ICD-10 delay will cost practices more money, survey says
More than half will reset ICD-10 implementation timelines
Prior to the recent International Classification of Diseases-10th revision (ICD-10) delay, many medical practices were well on their way to implementing the coding system and training their staff, according to a white paper by Part B News that surveyed almost 1,100 respondents on the impact of the ICD-10 delay.
More than 60% say that their practices had identified resources, created a project plan, and contacted vendors based off of the Centers for Medicare and Medicaid Services (CMS) timeline for preparing for ICD-10. More than 50% were working on training staff on coding and documentation.
The survey consisted mostly of practice managers and coding specialists who are either in charge of or a part of their organization’s ICD-10 transition teams. More than 35% of the respondents represented independent practices.
Thirty-one percent of survey respondents said they were disappointed with the ICD-10 delay because they were ready for the new system. Nearly 34% said that though they would have been ready for the October 2014 date, they are okay with the delay and appreciate the additional time. More than 20% of respondents say the delay is frustrating because physicians will want to put off training. Only 13.5% of respondents said they were happy because of the delay because their practice wouldn’t be ready.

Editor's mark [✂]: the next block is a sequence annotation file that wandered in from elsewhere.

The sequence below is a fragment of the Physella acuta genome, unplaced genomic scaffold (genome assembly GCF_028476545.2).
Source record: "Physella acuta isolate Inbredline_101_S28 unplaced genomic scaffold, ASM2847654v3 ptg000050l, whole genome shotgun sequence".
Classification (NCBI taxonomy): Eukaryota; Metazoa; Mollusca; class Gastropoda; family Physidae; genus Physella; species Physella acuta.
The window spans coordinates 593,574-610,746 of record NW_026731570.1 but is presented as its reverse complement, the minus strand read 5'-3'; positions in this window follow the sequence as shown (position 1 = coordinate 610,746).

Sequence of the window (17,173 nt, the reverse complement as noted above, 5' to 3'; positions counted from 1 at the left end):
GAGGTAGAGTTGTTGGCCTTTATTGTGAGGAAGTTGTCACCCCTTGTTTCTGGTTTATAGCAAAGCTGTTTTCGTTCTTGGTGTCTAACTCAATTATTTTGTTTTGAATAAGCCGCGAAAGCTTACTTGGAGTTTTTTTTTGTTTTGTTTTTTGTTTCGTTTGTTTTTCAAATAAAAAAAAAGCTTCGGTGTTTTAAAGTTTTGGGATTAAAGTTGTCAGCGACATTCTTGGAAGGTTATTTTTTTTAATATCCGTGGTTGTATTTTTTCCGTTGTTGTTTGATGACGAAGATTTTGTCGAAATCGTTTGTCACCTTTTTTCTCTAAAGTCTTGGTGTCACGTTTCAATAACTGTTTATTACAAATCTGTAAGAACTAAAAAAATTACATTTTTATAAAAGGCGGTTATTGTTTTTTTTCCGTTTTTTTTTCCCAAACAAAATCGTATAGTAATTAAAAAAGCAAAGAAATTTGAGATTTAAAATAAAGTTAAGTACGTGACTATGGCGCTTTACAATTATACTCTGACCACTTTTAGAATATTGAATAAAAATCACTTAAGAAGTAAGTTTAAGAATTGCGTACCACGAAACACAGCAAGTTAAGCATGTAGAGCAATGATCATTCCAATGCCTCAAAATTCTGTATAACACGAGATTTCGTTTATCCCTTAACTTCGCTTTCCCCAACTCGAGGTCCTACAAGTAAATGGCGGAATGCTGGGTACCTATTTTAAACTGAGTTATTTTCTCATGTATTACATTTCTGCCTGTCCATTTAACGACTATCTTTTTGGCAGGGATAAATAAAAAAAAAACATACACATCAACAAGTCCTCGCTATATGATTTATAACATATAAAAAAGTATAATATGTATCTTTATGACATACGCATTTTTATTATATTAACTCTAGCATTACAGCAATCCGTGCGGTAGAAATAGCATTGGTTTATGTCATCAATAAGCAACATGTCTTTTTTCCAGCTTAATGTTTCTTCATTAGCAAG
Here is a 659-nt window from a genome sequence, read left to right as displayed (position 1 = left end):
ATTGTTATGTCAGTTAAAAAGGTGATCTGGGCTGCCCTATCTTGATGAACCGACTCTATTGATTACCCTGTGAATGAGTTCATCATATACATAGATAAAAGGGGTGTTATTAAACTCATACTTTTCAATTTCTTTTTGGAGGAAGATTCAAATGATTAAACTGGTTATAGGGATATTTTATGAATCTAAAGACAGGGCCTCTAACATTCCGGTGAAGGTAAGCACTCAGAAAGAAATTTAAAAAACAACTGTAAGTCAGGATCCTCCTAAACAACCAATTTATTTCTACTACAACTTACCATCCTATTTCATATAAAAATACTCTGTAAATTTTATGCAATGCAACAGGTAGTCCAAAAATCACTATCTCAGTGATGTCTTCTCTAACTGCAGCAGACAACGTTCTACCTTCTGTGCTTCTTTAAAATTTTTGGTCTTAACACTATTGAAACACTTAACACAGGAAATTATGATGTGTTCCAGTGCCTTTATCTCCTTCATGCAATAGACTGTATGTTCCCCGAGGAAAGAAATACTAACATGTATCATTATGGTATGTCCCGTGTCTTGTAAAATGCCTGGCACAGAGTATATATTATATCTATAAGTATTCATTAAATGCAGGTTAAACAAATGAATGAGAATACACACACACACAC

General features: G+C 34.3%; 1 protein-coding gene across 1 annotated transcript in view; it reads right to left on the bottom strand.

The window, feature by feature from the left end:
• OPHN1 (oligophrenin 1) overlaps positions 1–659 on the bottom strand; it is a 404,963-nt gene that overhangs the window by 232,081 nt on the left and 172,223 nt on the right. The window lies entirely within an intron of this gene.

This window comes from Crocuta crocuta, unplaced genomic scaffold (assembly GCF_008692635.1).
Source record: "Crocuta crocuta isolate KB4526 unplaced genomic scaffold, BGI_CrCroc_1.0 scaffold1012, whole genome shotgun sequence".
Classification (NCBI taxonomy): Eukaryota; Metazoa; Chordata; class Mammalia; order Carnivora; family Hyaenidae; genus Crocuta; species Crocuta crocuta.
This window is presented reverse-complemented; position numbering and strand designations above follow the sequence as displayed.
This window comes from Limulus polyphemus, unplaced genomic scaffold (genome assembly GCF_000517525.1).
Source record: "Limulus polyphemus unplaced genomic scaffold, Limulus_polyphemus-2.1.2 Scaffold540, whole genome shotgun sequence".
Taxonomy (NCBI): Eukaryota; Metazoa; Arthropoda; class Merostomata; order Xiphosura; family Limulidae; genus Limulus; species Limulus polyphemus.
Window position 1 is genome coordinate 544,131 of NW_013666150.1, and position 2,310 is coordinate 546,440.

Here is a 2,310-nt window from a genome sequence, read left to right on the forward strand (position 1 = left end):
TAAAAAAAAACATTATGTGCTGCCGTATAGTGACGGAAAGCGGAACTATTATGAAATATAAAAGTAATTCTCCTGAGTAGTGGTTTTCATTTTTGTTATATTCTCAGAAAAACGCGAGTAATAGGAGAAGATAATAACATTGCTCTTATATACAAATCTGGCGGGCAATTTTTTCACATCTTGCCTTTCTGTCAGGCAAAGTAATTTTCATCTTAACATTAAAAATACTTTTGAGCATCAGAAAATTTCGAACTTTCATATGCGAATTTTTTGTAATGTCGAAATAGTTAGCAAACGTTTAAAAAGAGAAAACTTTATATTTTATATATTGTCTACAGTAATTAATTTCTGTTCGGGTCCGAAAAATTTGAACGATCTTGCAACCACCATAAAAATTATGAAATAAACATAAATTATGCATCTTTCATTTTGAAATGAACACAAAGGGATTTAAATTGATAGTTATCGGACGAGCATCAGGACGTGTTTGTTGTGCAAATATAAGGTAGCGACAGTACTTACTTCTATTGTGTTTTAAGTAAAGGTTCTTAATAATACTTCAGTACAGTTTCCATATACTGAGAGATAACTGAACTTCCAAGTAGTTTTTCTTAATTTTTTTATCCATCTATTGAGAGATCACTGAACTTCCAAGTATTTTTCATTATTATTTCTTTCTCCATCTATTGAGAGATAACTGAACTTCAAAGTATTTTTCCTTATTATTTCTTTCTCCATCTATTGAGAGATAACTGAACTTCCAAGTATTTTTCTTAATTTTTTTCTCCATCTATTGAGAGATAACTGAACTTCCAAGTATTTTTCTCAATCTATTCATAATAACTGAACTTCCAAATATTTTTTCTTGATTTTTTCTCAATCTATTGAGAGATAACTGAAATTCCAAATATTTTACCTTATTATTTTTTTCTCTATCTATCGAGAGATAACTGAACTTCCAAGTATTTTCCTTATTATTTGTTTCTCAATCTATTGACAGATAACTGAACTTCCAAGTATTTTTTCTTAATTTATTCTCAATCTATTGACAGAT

The results of this survey vary drastically from a Medical Group Management Association report released in February that found fewer than 10% of respondents had made significant progress in implementing ICD-10, and 79% had not started or were only somewhat ready.
The Part B News survey found that many practices expect to spend more on ICD-10 preparations because of the delay due to additional training. So far, solo practices report having spent an average of $7,719 on ICD-10 preparations, with 75% of solo practices spending less than $5,000 on ICD-10 preparations. Practices with more than 100 physicians spent $42,592 on average; about 71% of those practices spent more than $50,000 on ICD-10 preparations.
Cost was one of the issues that drove the American Medical Association and others to call for an ICD-10 delay earlier this year. The association cited a survey that estimated that small practices could spend between $56,639 and $226,105 to implement ICD-10.
More than half of respondents say that they will reset the timeline on their current ICD-10 preparations, while more than 22% say they will continue on their current plan. Only 6% say they will create an entirely new plan.
CMS has yet to offer any guidance regarding the new ICD-10 deadline or any new compliance standards. Two months before the ICD-10 delay, Marilyn Tavenner, administrator of CMS said there would be no more ICD-10 delays.
MORE ARTICLES IN THIS ISSUE
More than 10,000 physicians have signed an online petition demanding that the ABIM repeal recent changes to its MOC process that petitioners say could cost physicians more time and money.
Lee Kim, JD, FHIMSS, director of privacy and security at HIMSS, answers five questions for physicians facing possible issues now or in the future arising from Heartbleed.
In recent months, close to 65 electronic health record (EHR) systems have been certified to meet Meaningful Use 2 criteria for complete EHR systems.
A new study casts doubt on whether the billions of dollars spent so far in meeting meaningful use requirements is actually improving patient outcomes.
The number of practices employing non-physician providers has increased in the past 15 years, and for many, it’s boosting the bottom line, according to a recent report from the Medical Group Management Association.